Things that do matter!
Everything above and most importantly.... DISPLAY PORTS!!! Make sure your card and monitor both have matching display ports. Otherwise you will be buying either a new card, new monitor, or a converter, all which cost way too much money.

Things not worry about as the probably don't apply to your situation.
GDDR5, Power Pin Connectors, Stream Processors and Cuda Cores, RAMDAC, HDCP Ready, Item and Model #. If you don't know what any of this is, it doesn't matter or apply to you. Do not worry about it.

Personal Opinion Time
Here a few cards that I feel are the best in their field right now. (This is not including the pending GHz addition of the 79xx series.)

XFX 7970: [...] 6814150586
MSI 7970: [...] 6814127670
MSI 680: [...] 6814127693
EVGA 680: [...] 6814130794

Here is the easy version: [...] 127-693-TS

If you have the money, go big.

Oh hey. Just upgrade to a 690. lol jk jk [...] 0GTX%20690

Keep in mind the big thing you want to look for is the RAM. Because if your computing at 2560x1600 (in my case 2560x1440) and you run out of GPU RAM, then that game will in turn go to the file location on the hard-drive and start caching HDD space as GPU-VRAM (Little known fact). Hence why putting a demanding game onto your SSD is a smart idea in case you do run at of RAM. It's cheaper than buying another GFX card and still operates pretty darn fast depending on the RAID, and if you have it as SATA 6.0. But above all the 680 does have 1 GB of GPU VRAM over the 7970 which is a large factor. (Also! If you run at of VRAM, it is better to lower the settings or even your resolution as the game with run MUCH smoother than caching on an SSD)

Now does this 1GB and some minimal clock speeds out weigh the price tags of well under 500 bucks to over 600? No. A 4GB, 1536 cuda core, clocked at over 1GB memory etc, doesn't really warrant paying 100-150 bucks more. With that money you could put away to X-fire another card.

NOW! That being said. IF!!! and only IF!!! You have the money, and lots of it. NVidia is the way to go right now. The 680 is better than the 7970 regardless, etc, etc, etc, because it does at 1 more GPU-RAM than a 7970 and some of the EVGA cards clock the highest, etc, etc, etc.

So if money = pocket change, then just go out and buy 2 690s and profit. But yeah, trolling (PATROLLING... not trolling as in forum trolling.) around newegg, ncix, and other websites I find the XFX 7970 Black Edition Double Dissipation is THE - best - bang - for - your - buck.... at $460 bucks. Or if you are an Nvidia fan than the EVGA Superclocked 670 is also a very tempting offer. 4GB of GPU RAM and some pretty nice clocks, all sitting around $484.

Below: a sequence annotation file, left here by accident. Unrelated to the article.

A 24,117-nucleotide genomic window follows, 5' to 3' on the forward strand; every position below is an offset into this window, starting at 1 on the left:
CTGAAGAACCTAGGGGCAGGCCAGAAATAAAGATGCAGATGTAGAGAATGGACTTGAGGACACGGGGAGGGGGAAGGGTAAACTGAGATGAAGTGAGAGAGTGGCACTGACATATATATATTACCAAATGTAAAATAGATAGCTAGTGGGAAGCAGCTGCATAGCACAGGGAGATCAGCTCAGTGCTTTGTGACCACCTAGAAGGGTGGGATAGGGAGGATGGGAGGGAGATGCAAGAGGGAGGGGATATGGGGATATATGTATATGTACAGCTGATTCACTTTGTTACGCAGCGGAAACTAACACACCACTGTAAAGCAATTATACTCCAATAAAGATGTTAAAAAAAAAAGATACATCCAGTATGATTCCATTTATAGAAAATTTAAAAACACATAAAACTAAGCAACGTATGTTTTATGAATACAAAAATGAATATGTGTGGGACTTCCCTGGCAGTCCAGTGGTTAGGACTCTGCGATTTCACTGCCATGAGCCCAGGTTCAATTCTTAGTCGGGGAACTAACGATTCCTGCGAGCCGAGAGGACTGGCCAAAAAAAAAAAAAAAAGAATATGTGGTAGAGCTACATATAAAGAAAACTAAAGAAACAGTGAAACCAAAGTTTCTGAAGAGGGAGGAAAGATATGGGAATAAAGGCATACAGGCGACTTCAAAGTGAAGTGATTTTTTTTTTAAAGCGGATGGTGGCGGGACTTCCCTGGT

As always, I recommend someone correct me if I am wrong and add in anything I might have forgotten.


great guide but the 680 does not have 4gb of ram, at least the stock version does not have 4gb of ram, only aftermarket versions do. And i hope i'm not asking too much here but i feel like this guide is aimed at higher budgets rather than lower budgets. You generally need tips on buying cards when you're on a budget because the more money you spend generally means the better the card. So can you make one a bit more specifically on what's more important when it comes to buying cards rather than what means what.


Jul 6, 2012

Great point! Indeed this is a higher GFX card guide. But the GTX 670 and 680 both come at 4GB if you get the EVGA version. I personally will only buy EVGA and XFX due to their AMAZING customer service, OC protection, and life time warranties. I also only recommend those two companies for those two reasons. lol XFX and EVGA have been known in the past to upgrade your card free if it ever dies. XFX however has been known to upgrade X-Fire cards for free too.

Example: You have a 6850 and it dies. The replace it with a 7950, but wait! You had 2 6850. Tell them and they'll send you another 7850 in exchange for the old 6850.

Budget cards this applies to the same mind you. The guide applies to all GPU old and new; the only difference is that the specs of the older cards won't be the same. A really good budget card I can recommend is a Fermi 460 Ti or a GTX 580. For ATI I'd say 7850 and 6850 are both REALLY good cards.
Lots of things wrong here.

ATI does not exist.

there are plenty of non-stop reference 7950s

Memory is not important for the vast majority of people as there is no difference between 1 and 2 GB at 1080p and memory is sized as appropriate for the gpu

windows shares system memory with the GPU. The GPU absolutely DOES NOT default too using virtual memory and an SSD will absolutely not improve FPS or GPU performance.

core clock is irrelevant and cannot be compared at all between nvidia and AMD. You can only compare between cards with the same architecture, and even then it's not a great indicator.

Stream processors and cuda cores are the processors NOT the architecture.many different architectures use these.

Interface is not what the card REQUIRES. Pcie 3 cards do not require pcie 3 slots and won't run at pcie 3 without the right board and CPU. Any pcie card will run in any pcie card slot. Even the high end cards won't bottleneck in a 2.0x16 slot

Pretty sure power pins are important a it's a problem if you can't plug in your card.

You can only compare cards by looking at benchmarks.looking at core clocks and processors and memory interface does not help at all



Given your stress on VRAM, I think it's arguable that either the 460ti or a 580 are good buys right now. especially the 580 given it's price. we're headed into the 2GB of vram era...